Octavio and Omar Viramontes, who moved from Mexico to the United States when they were 10, proved that hard work pays off by graduating from medical school.
Like millions of immigrants, the twins moved to Central California with their family to chase the American Dream and had to start from the very bottom.
They went from picking grapes in the fields to graduating from Harvard Medical School and the University of California, a feat that not everyone can achieve.
Octavio and Omar Viramontes | Photo: CBS This Morning
THE BEST LESSION THEY EVER LEARNED
Ever since they were little boys, Octavio and Omar were encouraged by their mother to pursue an education, claiming that it was the most valuable currency available.
She started by taking them to the local library, which they learned to love. According to Octavio, the library was like a different world to him:
"Every single time I entered that library, I was entering a different world by reading a different book. It gave me the imagination to be somewhere else."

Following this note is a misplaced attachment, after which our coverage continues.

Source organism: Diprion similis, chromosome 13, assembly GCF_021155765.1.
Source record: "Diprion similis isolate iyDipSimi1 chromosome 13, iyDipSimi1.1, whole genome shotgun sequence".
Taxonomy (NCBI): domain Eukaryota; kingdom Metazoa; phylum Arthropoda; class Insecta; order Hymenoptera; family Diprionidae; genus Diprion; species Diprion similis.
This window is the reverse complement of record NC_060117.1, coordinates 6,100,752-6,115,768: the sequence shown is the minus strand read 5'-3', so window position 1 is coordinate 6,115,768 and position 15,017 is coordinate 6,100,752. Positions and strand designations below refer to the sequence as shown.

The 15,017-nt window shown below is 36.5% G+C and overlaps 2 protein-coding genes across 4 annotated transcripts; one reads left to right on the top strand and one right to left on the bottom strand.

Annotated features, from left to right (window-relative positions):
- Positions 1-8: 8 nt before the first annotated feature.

Octavio Viramontes | Photo: CBS This Morning
CLIMBING THE LADDER OF SUCCESS
However, having moved from Mexico, the Viramontes family had to work hard to make sure the boys could have a proper education, and the first year on American soil was the hardest of them all.
Omar, who attended the UCLA , recalled spending quite a lot of time in the fields, picking grapes and selling them door to door. It was hard work, but they soon realized that they were doing it to help their family and themselves.
Octavio and Omar pushed through the hard work and aced their classes, graduating from high school with the title of valedictorians. Their record was so impressive that Harvard and UCLA offered them full scholarships, which didn't go to waste.
Octavio and Omar Viramontes with their family | Photo: CBS This Morning
MOTHER AND DAUGHTER GRADUATE
Originally from Colombia, the 46-year-old and 25-year-old recently made headlines across the country by earning their bachelor degrees from William Paterson University.
It was a very special and emotional moment for them, especially for Sandra, who moved to the U.S. in 1996 without knowing any English or having any relatives in the country.